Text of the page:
SAD anger over homes
PUBLISHED: 01:01 07 February 2008 | UPDATED: 08:48 10 June 2010
FIVE years of discussion and design will come to an end in February as developers lodge plans for the first housing complex to replace the current Rolle College campus. Derbyshire-based Bloor Homes sought the opinions of Littleham residents this week as t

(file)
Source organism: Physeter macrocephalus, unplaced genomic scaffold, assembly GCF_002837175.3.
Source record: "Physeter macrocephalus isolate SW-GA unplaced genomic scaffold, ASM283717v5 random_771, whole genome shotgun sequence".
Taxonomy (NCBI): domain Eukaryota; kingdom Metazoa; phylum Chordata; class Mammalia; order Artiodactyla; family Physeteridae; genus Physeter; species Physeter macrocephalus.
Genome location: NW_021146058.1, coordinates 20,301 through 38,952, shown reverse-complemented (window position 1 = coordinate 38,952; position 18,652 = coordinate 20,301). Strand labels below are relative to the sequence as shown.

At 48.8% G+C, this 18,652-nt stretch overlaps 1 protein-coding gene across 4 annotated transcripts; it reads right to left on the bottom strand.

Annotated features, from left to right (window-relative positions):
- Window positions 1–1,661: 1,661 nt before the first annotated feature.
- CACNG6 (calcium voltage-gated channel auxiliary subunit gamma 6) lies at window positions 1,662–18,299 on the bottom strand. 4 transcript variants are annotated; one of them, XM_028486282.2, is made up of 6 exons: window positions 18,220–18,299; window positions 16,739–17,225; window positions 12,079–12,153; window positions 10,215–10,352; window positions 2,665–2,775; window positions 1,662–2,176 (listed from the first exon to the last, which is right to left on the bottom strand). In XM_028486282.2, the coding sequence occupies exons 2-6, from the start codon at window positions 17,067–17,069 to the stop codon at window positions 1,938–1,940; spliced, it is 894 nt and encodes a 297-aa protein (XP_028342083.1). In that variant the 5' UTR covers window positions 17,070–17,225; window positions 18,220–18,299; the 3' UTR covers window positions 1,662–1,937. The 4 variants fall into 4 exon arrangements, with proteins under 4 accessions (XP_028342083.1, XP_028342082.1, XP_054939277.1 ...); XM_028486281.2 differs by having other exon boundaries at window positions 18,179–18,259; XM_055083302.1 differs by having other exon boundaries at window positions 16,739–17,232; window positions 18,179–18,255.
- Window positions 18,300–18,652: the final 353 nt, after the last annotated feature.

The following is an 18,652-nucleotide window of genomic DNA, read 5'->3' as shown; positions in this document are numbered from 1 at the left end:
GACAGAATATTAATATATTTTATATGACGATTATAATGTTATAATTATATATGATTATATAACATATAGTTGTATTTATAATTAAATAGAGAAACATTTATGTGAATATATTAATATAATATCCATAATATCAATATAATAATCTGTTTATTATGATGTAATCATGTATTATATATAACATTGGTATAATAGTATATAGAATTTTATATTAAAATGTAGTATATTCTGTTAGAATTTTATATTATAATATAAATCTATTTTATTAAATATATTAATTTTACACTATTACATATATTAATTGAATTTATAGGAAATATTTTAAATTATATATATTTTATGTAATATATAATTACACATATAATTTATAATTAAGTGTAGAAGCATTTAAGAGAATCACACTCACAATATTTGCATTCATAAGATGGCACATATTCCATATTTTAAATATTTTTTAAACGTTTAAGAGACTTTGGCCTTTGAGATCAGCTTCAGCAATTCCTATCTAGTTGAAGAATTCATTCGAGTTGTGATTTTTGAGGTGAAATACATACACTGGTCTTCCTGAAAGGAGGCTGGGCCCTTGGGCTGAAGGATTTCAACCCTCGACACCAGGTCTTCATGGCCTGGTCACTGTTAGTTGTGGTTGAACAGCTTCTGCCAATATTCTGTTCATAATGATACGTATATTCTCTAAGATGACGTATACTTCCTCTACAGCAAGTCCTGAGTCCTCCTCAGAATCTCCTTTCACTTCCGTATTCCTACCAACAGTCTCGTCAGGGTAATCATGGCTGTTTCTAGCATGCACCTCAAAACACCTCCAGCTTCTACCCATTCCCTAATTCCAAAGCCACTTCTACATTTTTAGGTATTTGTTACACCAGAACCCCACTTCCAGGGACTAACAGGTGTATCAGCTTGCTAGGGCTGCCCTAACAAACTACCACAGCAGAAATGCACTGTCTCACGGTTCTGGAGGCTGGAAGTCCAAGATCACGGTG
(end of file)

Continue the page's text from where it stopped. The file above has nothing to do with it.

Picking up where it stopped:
FIVE years of discussion and design will come to an end in February as developers lodge plans for the first housing complex to replace the current Rolle College campus.Derbyshire-based Bloor Homes sought the opinions of Littleham residents this week as they put final touches to designs for a planned 52-home project in The Avenues.The Save Our Avenues from Despoliation (SAD) group - formed in 2003 as a response to former proposals for the complex, at the Hasledene site in Cyprus Road - met to voice concerns that the scale of the project will impact badly on the leafy area.Monday's discussion at the Rolle campus, attended by more than 50 residents, marked the third meeting between developers and SAD.Members of the group voiced frustration that, despite Bloor Homes' promises to listen to concerns, the number of houses set for the 0.93 hectare site remained 52 - the same figure criticised at a previous meeting in December 2007.SAD want no more than 42 houses on site, and point to their own Avenues Design Statement - officially adopted by district council planners - which designates the Cyprus Road area as a site of low housing density. Planning consultant Neal Jillings, representing Bloor Homes through planners Foot Anstey, insisted the scale of development had improved since Bloor's initial 2007 plans for 106 properties on the former student accommodation site.Mr Anstey described the scale of development as a "balance" - forced by district council rules meaning 40 per cent of properties must be 'affordable housing'.The affordable homes are set to be placed in a four-storey apartment. Members of the SAD group preferred housing - saying young families, trapped by flats, would move on quickly, a detriment to community-building.SAD chairman Mark Tribble said: "These plans set a precedent, and will future developers come here and say '40 per cent, okay, we will just put a block of flats up? Is that acceptable?"Developers described plans for the site's 29 trees - eight of which will be replaced after being declared unsound and unsafe. Four of those eight trees represent the site's larger specimens and developers will replace them with younger trees which are already seven metres high. With car parking on and off-site also a concern, architects will return to their drawing boards before official plans go to EDDC in the coming weeks.